Physics in Badminton vedanshi patel / hour 3

Badminton: the sport

Badminton is a sport for two or four people. Players use rackets to hit a shuttlecock over a net. The aim of the game is to hit the shuttlecock over the net in a way that the other player or pair cannot hit it back properly before it hits the floor. Badminton's history goes back to a game called Poone played in Pune, India. The rules of the game have changed over time and will keep changing. Badminton is a very simple game but it also involves a lot of physics between the players and the ground and the racket with the shuttle cock and many more.


Speed and velocity are two of the main elements to any activity including sports. Speed is the distance travelled in a certain amount of time, velocity is the speed of an object in one direction. the speed of the shuttlecock determines the opposing players action ( eg: If the players smashes the racket the shuttlecock will go over to the other side of the net incredibly fast and requires a quick response or the player would win a point). The speed of a shuttlecock and go up to over 206 miles an hour in a game. The player has to run around at a fast pace if they want to make a response and/or not loose a point. The velocity is changed when a player hits a shuttlecock and changes the direction. Speed is one of the main elements of the sport: Badminton.
velocity of a shot


Acceleration is the increase/decrease the speed or velocity of an object. Acceleration applies to the shuttlecock in a very simple way. One player hits the shuttlecock and it decreases its speed as it flies over the net to the other player. Acceleration occurs again when the other player hits it back over the net and changes the velocity. Acceleration also takes place in the player as he/she sprints across the court then gradually comes to a stop before hitting the shuttlecock. It also takes place while swinging a racket as we move it slowly first to a lot faster later and then back to the rest position. Acceleration is what makes Badminton, Badminton.
Acceleration takes place in a badminton smash


Gravity keeps the game very simple, and down to the earth (no pun intended). Gravity is the force that pulls everything towards the ground and keeps things from floating around. The part of motion of the shuttle cock when hit in badminton is curved. This is due to gravity’s influence on the shuttlecock. Without any gravity the shuttlecock would keep going. The gravity also keeps the players and net down. It would also be harder to swing the racket without gravity and a force pulling the racket downwards. Gravity keeps the game going but not forever!
gravity pulls the shuttlecock down.


Friction is the resistance of motion when one object rubs against another. Friction works against the motion and acts in the opposite direction. Air resistance or drag (fluid friction) is the friction that eventually slows the shuttlecock in the air down. The more drag there is the faster the birdie will come to a stop. Static friction is present when the shuttle cock is resting on the ground. It also takes place when the player holds the racket.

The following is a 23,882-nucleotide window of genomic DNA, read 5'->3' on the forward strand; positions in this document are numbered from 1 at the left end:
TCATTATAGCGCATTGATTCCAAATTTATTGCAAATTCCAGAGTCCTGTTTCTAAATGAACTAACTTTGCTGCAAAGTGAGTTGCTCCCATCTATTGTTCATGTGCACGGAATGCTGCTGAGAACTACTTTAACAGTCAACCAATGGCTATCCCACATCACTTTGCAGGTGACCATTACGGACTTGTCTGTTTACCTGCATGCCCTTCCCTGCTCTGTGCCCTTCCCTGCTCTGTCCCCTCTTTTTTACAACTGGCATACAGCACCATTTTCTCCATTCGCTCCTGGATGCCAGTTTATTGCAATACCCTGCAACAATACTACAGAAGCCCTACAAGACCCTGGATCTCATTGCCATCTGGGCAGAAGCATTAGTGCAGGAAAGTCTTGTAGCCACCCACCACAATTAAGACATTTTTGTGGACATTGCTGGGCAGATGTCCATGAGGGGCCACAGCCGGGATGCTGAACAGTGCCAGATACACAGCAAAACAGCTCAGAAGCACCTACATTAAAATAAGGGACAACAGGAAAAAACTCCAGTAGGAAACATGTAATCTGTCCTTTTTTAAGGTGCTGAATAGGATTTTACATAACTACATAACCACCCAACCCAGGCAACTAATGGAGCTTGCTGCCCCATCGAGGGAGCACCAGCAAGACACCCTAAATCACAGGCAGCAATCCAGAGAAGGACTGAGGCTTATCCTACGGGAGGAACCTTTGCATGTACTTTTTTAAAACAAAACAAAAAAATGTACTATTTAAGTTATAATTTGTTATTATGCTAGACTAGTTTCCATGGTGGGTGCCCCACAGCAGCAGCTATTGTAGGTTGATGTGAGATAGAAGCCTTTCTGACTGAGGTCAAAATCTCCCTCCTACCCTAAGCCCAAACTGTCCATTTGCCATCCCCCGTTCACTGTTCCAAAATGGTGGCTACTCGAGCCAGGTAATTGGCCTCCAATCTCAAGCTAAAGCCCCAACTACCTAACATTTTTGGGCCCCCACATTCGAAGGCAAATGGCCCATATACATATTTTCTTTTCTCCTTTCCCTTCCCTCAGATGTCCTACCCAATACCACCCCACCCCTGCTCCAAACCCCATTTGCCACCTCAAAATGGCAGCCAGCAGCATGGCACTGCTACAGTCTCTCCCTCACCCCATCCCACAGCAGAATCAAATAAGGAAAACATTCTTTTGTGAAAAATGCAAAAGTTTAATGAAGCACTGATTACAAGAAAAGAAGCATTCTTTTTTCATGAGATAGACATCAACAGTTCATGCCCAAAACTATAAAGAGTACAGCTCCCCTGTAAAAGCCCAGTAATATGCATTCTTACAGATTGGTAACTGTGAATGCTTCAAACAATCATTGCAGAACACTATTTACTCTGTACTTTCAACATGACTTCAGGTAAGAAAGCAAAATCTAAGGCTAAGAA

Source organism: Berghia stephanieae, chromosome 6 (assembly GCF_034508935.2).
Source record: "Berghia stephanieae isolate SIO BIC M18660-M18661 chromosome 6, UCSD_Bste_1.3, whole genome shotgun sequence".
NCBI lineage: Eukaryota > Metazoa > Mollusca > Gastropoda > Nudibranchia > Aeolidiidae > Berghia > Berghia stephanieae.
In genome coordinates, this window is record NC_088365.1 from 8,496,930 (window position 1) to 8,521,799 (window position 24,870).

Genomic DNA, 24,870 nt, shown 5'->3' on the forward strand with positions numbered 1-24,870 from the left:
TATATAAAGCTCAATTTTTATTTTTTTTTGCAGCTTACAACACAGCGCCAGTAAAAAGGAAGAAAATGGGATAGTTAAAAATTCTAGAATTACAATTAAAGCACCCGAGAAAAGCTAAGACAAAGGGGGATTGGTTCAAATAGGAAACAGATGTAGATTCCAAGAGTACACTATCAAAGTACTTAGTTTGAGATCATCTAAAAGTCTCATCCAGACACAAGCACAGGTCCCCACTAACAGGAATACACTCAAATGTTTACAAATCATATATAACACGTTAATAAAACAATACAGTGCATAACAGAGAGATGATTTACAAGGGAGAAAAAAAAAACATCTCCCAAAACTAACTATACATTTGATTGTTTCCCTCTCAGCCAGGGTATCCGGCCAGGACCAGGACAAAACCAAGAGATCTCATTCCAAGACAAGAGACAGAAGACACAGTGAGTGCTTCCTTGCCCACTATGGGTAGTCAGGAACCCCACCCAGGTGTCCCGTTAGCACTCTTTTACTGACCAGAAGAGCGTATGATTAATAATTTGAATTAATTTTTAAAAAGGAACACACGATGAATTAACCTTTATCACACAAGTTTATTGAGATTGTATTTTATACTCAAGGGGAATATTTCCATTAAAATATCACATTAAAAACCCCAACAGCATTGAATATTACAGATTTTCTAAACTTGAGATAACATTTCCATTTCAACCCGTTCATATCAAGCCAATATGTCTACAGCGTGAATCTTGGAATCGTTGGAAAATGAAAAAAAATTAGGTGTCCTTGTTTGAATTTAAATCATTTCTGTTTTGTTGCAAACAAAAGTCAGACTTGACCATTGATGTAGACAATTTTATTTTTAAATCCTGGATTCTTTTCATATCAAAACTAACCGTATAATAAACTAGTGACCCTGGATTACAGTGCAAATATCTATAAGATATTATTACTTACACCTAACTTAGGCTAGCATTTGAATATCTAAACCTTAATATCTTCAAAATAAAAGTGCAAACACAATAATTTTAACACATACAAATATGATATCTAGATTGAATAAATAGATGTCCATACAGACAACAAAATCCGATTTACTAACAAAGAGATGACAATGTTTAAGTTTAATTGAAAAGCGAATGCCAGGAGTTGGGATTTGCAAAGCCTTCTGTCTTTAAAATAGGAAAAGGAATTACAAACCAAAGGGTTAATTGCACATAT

Newton Is very popular for his three laws of motion. The first one is the law of inertia. The first law states that all objects in motion stay in motion until acted upon and objects in rest tend to stay at rest until acted upon! This means the shuttlecock won’t move until a force is applied to it. The racket applies force to the shuttlecock which is at rest to make it move and then it keeps moving until a racket, net or the floor stops the movement. The first law is very simple in Badminton.
the law of inertia


Newton’s second law of motion is “The force experienced by an object is proportional to its mass times the acceleration it experiences”. The harder you swing your racket the faster and further the shuttlecock will go. This is related to the 2nd law of motion because the larger the mass the more force is needed. But if the mass is as little as the shuttlecock the amount of force exerted would increase the acceleration of the shuttlecock. If the racket is heavier then more force is required to hit the shuttlecock than when the racket is thinner.
this law is applicable in smashes.


Newton's third law is "for every action there is an equal reaction." This applies to badminton because when the racket hits the birdie both sides create movement. the shuttlecock goes flying across the court. And the racket creates a vibration, often unnoticeable. this vibration can be the"opposite reaction" while the action is the shuttle cock's movement. When the shuttlecock hits the net, the net usually is pressed backward while the shuttlecock falls on the ground. that is another example of the third law in badminton.



Created By
vedanshi patel


Created with images by annca - "badminton shuttle sport" • moerschy - "badminton ball sport" • PDPics - "badminton shuttlecock sports" • alainalele - "badminton simple féminin" • cometstarmoon - "Running Toward Giant Shuttlecock (1)" • danxoneil - "Shuttlecocks @ Nelson-Atkins Museum of Art | Kansas City, MO" • ianpatterson99 - "IMG_9390" • MR MAO PICS - "160513-F-QG390-3542" • Tabble - "badminton bat sport" • alainalele - "BADMINTON" • annca - "badminton shuttle sport"

Made with Adobe Slate

Make your words and images move.

Get Slate

Report Abuse

If you feel that this video content violates the Adobe Terms of Use, you may report this content by filling out this quick form.

To report a Copyright Violation, please follow Section 17 in the Terms of Use.